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Top 10 Citizen Science Observations of 2021

By December 29, 2021December 30th, 2021No Comments

What’s happening in iNaturalist and what’s in it for you?

by David Cook, NANPA Conservation Committee Volunteer

In 2021 NANPA created regional collection projects in iNaturalist where members can load their observations of the natural world.  The projects are valuable resources for nature photographers; you can research the types of species found in a specific geographic area at a specific time of year, for example, to help you prepare for a photo trip.

NANPA’s Umbrella Project summarizes all of the regional collection projects, so we dove into the data to share an end-of-year snapshot with you. In 2021 the NANPA iNaturalist projects recorded 19,016 observations of 5,354 different species from 82 observers in 38 different states across the U.S.!

Screenshot from NANPA’s Umbrella Project Dashboard in iNaturalist

Top Ten Species

The top species observed were:

  1. Monarch (Danaus plexippus)
  2. Western Honey Bee (Apis mellifera)
  3. House Finch (Haemorhous mexicanus)
  4. American Robin (Turdus migratorius)
  5. Red-tailed Hawk (Buteo jamaicensis)
  6. Common Eastern Bumble Bee (Bombus impatiens)
  7. Great Blue Heron (Ardea herodias)
  8. Mallard (Anas platyrhynchos)
  9. Red-winged Blackbird (Agelaius phoeniceus)
  10. Asian Lady Beetle (Harmonia axyridis)

Top Ten Mammals

The top ten mammals observed were:

  1. Mule Deer (Odocoileus hemionus)
  2. White-tailed Deer (Odocoileus virginianus)
  3. Fox Squirrel (Sciurus niger)
  4. Eastern Gray Squirrel (Sciurus carolinensis)
  5. Desert Cottontail (Sylvilagus audubonii)
  6. Eastern Cottontail (Sylvilagus floridanus)
  7. Coyote (Canis latrans)
  8. Bobcat (Lynx rufus)
  9. California Ground Squirrel (Otospermophilus beecheyi)
  10. Common Raccoon (Procyon lotor)

Threatened Species

NANPA members also recorded 605 observations of 233 species considered threatened, including:

  • Snowy Plover
  • Monterey Indian Paint Brush
  • Button’s Banana Slug
  • Tiger Salamander
  • American Alligator
  • Coast Redwood
  • Black-crowned Night Heron
  • Yadon’s  Rein Orchid
  • Reddish Egret
  • Common Box Turtle

Why do nature photographers love iNaturalist?

I’ve already mentioned one way that iNaturalist can help nature photographers—enabling us to search a geographic area before we go out to photograph to get an idea what we might be able to capture at a particular time of year. But there are lots of other benefits, too.

iNaturalist helps us identify the subjects that we photograph. When you enter your image, iNaturalist’s artificial intelligence technology will suggest an identification for your subject. You can use that or insert your own text. Other users can then confirm or suggest alternative identification.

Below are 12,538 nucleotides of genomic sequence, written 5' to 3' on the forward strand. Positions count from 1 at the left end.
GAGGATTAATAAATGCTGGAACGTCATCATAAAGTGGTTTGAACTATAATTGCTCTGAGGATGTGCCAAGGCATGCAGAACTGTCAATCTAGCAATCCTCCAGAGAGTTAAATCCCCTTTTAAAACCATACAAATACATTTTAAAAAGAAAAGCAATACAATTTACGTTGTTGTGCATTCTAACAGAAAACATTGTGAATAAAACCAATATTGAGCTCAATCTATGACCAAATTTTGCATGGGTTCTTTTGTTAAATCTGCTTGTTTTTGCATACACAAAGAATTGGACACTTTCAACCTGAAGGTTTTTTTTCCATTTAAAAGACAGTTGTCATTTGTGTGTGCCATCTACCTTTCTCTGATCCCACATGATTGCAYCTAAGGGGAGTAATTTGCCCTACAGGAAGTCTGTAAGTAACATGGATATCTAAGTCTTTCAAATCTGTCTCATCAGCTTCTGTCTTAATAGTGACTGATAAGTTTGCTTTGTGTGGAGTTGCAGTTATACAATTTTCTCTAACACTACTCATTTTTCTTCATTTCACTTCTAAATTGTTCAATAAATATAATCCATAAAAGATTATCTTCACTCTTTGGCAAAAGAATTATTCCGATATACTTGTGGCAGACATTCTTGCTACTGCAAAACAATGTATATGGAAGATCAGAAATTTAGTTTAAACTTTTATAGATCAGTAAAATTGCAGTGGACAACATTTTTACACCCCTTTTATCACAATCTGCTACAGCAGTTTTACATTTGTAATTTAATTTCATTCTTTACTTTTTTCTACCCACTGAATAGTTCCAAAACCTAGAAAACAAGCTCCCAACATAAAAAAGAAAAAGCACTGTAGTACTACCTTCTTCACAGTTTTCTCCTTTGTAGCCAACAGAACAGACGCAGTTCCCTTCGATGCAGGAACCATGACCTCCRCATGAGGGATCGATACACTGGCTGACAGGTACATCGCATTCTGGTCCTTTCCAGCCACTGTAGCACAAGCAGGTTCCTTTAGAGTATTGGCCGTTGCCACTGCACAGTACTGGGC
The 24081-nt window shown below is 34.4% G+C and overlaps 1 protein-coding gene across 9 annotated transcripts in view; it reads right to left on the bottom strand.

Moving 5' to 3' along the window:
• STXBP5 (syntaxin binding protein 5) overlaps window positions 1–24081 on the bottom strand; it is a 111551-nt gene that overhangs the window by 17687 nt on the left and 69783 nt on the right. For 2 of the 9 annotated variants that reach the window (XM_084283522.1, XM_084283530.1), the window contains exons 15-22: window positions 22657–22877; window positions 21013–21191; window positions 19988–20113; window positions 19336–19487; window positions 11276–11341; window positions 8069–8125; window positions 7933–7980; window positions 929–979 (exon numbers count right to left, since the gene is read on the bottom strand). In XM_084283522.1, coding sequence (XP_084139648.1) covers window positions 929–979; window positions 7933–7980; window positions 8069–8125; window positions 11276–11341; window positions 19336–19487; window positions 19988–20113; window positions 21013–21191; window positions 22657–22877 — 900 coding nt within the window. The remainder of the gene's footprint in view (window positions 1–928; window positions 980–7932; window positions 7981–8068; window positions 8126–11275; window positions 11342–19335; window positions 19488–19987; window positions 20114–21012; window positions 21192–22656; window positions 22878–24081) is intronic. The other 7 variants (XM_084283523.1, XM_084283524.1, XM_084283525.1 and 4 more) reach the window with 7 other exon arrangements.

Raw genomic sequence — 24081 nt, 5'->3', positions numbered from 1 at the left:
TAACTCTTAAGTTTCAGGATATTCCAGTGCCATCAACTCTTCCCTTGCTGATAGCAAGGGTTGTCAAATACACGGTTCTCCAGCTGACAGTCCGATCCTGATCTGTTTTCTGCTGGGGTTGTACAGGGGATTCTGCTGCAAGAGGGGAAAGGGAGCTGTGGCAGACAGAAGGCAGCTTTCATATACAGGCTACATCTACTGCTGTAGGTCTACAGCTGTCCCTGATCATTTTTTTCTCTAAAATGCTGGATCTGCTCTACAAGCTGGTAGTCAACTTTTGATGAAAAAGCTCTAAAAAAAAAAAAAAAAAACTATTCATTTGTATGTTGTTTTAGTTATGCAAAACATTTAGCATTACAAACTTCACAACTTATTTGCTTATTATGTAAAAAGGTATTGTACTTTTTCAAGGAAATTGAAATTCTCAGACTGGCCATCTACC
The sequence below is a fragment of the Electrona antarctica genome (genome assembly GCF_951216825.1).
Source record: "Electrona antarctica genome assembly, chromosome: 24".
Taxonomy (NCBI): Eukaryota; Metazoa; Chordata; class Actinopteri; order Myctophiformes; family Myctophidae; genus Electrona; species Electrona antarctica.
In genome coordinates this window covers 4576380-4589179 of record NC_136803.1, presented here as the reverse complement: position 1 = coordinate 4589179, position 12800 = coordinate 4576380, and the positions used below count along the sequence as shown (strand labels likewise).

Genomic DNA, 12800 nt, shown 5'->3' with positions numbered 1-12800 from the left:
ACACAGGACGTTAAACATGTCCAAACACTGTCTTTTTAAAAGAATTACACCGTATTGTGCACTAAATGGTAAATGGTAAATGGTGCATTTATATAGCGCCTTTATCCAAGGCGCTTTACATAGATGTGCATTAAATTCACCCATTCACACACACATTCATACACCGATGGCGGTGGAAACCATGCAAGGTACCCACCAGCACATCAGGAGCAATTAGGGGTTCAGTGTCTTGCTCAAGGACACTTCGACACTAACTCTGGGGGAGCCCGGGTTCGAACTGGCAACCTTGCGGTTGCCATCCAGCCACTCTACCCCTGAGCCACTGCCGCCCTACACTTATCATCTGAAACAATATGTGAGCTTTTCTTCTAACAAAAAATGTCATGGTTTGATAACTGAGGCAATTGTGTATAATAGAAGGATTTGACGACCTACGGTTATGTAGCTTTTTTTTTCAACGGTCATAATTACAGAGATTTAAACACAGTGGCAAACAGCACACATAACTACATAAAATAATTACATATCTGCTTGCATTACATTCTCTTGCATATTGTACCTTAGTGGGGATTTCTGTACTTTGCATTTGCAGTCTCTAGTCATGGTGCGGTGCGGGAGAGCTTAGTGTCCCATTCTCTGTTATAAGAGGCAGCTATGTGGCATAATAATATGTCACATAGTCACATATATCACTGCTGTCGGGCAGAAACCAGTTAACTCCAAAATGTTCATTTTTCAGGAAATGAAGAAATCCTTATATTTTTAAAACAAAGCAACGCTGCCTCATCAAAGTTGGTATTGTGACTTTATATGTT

iNaturalist serves as a field journal, helping us accumulate a record of observations we’ve made, species we’ve photographed, and places we’ve been. Here’s a snapshot of my own 2021 Year In Review in iNaturalist:

I can even view my observations on a map. You can see below that most of my observations are near my home in Texas. If I want to go out and photograph a particular subject, I can zoom in and remember where and when I’ve spotted that species before:

But iNaturalist isn’t just for photographers. It also connects us with a community of scientists and researchers. As citizen scientists, we are often the eyes and ears in the field for researchers. Our images enable researchers to observe and monitor biodiversity, identify species characteristics and behavior, and track important changes over time. One of my images—of a crested caracara—was added to a US Federal Threatened and Endangered Species research project, a signal to me that the data was valuable to scientists and can possibly help influence policy related to issues that are important to me.

Observers are notified when their images are added to collection projects, one signal that the research data is valuable.

I can control what permissions I give when I upload my images, so I am confident I’m not giving up my rights to a photo that has significant publication or income potential. That’s not typically the type of photo I upload to iNaturalist anyway. There are better venues and ways to share those images.

Join us in iNaturalist in 2022

If you aren’t already active in iNaturalist, give it a try in 2022. Join the NANPA collection project in the region(s) where you photograph and start uploading your observations, especially if you’re active in a region without a lot of representation. I’m looking at you, friends in the Mid-Atlantic and New England areas!